Dutch workforce puts in fewer hours, but is more productive
According to new data from the Organisation for Economic Cooperation and Development's (OECD) Better Life Index, the Netherlands is one of the world’s least overworked countries.
A "nine-to-five mentality"
The data show the percentage of a country’s employed labour force working more than 50 hours on average per week. Countries are ranked from most to least overworked.
Of the 34 OECD member countries surveyed, the Netherlands places dead last, with just 0,45 per cent of its employed population qualifying as "overworked". By contrast, in Turkey, which tops the list, more than 40 per cent of workers put in a 50-hour (or greater) working week.
The average score for all OECD countries is 12,51 per cent. With some exceptions, overworking is less common in Western and Northern European countries. East Asian and Oceanic countries, meanwhile, are concentrated near the top of the index.
In the Netherlands, Trouw observes, a nine-to-five work mentality dominates - workers value their roughly 15,5 hours of leisure and sleeping time each day.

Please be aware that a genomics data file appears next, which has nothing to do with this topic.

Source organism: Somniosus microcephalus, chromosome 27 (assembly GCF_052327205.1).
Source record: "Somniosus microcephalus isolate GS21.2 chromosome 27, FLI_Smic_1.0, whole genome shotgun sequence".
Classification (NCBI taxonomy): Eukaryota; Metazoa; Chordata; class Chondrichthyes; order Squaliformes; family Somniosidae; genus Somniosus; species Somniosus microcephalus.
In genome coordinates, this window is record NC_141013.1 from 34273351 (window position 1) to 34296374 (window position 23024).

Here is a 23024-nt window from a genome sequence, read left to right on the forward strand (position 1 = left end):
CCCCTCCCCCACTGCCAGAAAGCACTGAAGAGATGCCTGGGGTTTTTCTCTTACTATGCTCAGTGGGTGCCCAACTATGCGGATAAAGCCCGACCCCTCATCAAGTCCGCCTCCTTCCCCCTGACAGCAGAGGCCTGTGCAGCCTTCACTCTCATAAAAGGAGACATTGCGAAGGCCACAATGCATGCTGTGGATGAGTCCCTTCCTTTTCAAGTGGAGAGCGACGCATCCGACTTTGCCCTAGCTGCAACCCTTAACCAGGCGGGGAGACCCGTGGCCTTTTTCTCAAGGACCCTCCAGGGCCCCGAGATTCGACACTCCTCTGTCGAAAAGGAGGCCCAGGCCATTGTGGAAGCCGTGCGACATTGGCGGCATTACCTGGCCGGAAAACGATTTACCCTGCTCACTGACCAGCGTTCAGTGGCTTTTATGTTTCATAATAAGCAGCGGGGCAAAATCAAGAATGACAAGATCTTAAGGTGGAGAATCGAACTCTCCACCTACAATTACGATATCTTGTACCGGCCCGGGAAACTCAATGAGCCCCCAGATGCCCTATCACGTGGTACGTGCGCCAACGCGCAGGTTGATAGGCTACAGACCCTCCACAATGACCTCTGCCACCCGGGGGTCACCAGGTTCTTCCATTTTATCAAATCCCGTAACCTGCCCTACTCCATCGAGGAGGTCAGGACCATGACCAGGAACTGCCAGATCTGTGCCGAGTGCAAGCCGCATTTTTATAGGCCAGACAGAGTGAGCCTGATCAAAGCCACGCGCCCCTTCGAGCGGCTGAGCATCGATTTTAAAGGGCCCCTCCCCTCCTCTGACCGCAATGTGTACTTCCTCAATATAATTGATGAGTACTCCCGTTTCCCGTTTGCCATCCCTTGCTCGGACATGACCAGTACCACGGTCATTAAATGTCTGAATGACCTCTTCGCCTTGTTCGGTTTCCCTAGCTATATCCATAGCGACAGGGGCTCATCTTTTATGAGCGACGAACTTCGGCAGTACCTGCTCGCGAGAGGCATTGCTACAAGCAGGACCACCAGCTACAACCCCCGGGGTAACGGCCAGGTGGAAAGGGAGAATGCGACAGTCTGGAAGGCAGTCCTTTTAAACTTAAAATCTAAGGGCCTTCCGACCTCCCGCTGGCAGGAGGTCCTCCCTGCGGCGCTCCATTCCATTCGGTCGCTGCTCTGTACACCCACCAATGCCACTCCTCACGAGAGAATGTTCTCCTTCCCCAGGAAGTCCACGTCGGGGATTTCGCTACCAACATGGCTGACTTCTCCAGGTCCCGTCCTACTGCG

The most and least overworked
No loss to productivity
Employed residents of the Netherlands may enjoy more free time than workers in many other countries, but they are still among the most productive labour forces in Europe.
An earlier report published by the OECD set the Dutch economy’s projected growth rate for 2016 at 0,6 per cent above the Eurozone average.
Among the many indicators pointing towards strong economic growth is a relatively high rate of worker productivity per hour.
The latest OECD figures on this topic show that whereas the productivity of EU workers generates an average of 32,10 euros per hour - based on GDP output against labour input (hours worked) - Dutch workers produce an average of 45,80 euros per hour.
A part-time powerhouse
More people (around 50 per cent of the labour force) now work part-time in the Netherlands than in any other European country.
Since part-timers are often more productive than full-time workers, according to Trouw, this trend may help to explain how the Dutch workforce can produce so much without becoming overworked.
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